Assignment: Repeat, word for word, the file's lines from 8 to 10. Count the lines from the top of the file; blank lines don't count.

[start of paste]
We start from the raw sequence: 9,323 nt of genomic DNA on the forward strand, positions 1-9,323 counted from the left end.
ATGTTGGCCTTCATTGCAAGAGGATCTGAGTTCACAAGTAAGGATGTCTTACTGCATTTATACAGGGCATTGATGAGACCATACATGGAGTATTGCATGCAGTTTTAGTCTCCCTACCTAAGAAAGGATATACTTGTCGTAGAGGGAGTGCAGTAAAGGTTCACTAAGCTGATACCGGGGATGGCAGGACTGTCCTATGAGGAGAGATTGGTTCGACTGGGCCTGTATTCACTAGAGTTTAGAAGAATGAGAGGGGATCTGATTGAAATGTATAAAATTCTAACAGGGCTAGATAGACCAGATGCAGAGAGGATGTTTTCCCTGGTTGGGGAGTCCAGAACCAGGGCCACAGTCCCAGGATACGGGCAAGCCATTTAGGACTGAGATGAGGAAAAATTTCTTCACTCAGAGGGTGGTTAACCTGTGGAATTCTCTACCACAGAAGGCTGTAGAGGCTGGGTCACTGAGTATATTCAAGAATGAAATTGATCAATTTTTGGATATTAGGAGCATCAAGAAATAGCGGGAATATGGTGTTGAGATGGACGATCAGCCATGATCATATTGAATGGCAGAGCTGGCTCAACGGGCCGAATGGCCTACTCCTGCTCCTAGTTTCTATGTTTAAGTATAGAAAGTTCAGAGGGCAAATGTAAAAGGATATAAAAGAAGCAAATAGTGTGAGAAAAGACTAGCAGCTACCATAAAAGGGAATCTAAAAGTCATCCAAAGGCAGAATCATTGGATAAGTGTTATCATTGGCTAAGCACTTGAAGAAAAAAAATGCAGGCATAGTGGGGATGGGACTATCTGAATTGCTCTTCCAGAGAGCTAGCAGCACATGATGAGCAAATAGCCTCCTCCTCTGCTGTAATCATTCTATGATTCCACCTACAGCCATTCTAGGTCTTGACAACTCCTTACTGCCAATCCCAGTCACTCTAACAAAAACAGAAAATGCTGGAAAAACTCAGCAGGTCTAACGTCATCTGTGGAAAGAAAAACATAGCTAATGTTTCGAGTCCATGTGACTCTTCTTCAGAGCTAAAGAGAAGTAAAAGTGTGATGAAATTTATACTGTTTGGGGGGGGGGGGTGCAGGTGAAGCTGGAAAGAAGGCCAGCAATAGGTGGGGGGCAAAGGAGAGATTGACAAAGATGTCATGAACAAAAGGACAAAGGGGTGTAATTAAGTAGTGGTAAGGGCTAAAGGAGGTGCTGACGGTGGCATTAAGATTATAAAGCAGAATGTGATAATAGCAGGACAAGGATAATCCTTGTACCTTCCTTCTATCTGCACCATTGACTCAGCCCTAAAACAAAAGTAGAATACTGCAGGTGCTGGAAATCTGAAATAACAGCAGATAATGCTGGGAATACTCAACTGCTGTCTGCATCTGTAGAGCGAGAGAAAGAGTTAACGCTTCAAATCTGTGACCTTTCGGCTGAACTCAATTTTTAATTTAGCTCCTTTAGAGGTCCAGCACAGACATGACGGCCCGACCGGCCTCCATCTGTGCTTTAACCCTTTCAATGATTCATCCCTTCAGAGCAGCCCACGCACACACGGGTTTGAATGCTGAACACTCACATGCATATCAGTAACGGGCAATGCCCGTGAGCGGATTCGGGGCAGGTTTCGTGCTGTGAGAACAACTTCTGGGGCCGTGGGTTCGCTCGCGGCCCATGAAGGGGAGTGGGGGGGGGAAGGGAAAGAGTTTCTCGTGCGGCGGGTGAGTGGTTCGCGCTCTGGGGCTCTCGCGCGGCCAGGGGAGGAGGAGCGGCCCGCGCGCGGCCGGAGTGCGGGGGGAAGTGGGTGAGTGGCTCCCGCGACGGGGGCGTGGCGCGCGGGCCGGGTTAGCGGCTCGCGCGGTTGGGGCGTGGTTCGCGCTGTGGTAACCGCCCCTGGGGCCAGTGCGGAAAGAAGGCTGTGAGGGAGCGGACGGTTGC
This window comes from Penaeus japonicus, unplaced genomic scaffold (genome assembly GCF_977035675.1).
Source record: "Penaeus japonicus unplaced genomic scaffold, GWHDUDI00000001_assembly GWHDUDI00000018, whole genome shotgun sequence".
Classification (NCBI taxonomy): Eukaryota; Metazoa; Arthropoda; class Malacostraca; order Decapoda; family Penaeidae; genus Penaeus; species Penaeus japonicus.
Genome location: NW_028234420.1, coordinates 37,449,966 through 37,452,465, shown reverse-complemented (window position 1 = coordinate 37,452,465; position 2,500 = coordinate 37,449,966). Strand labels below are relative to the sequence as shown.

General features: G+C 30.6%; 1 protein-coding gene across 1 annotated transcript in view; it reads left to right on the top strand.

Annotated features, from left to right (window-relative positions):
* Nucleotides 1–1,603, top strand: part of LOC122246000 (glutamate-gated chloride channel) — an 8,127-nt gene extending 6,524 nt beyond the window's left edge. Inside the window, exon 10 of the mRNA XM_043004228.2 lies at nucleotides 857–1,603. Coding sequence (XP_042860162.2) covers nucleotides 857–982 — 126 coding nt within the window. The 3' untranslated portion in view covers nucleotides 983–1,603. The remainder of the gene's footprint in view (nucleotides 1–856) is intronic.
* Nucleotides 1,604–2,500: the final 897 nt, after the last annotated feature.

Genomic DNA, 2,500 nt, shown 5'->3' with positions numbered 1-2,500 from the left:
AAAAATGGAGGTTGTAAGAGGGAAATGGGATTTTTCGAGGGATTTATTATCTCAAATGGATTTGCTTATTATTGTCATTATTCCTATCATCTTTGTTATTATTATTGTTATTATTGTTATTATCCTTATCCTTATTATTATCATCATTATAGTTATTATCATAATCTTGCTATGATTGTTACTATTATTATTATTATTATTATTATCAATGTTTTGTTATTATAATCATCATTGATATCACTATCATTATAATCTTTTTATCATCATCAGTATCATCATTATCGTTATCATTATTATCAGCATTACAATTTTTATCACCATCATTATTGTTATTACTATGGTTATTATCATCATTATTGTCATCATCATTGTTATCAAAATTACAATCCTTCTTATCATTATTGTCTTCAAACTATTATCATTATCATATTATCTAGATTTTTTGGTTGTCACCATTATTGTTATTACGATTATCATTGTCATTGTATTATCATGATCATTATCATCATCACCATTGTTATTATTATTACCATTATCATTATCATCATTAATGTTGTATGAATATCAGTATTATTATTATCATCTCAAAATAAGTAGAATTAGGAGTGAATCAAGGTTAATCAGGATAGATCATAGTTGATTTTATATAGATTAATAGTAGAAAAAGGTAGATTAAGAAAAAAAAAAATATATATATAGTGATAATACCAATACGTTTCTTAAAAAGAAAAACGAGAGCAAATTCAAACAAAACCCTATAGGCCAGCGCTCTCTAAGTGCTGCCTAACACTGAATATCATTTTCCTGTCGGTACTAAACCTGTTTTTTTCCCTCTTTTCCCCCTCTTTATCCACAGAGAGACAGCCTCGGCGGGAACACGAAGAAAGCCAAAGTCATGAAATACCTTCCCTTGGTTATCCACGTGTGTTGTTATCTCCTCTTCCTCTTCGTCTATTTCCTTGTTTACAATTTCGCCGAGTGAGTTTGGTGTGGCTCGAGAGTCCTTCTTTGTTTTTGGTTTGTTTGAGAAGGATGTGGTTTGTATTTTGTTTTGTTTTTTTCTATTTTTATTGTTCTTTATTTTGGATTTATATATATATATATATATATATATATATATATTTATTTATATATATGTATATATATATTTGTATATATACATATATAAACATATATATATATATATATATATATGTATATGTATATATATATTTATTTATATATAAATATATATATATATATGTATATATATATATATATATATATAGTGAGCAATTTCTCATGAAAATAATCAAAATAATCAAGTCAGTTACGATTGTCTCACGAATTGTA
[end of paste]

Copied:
Annotated features, from left to right (window-relative positions):
* Nucleotides 1–1,603, top strand: part of LOC122246000 (glutamate-gated chloride channel) — an 8,127-nt gene extending 6,524 nt beyond the window's left edge. Inside the window, exon 10 of the mRNA XM_043004228.2 lies at nucleotides 857–1,603. Coding sequence (XP_042860162.2) covers nucleotides 857–982 — 126 coding nt within the window. The 3' untranslated portion in view covers nucleotides 983–1,603. The remainder of the gene's footprint in view (nucleotides 1–856) is intronic.
* Nucleotides 1,604–2,500: the final 897 nt, after the last annotated feature.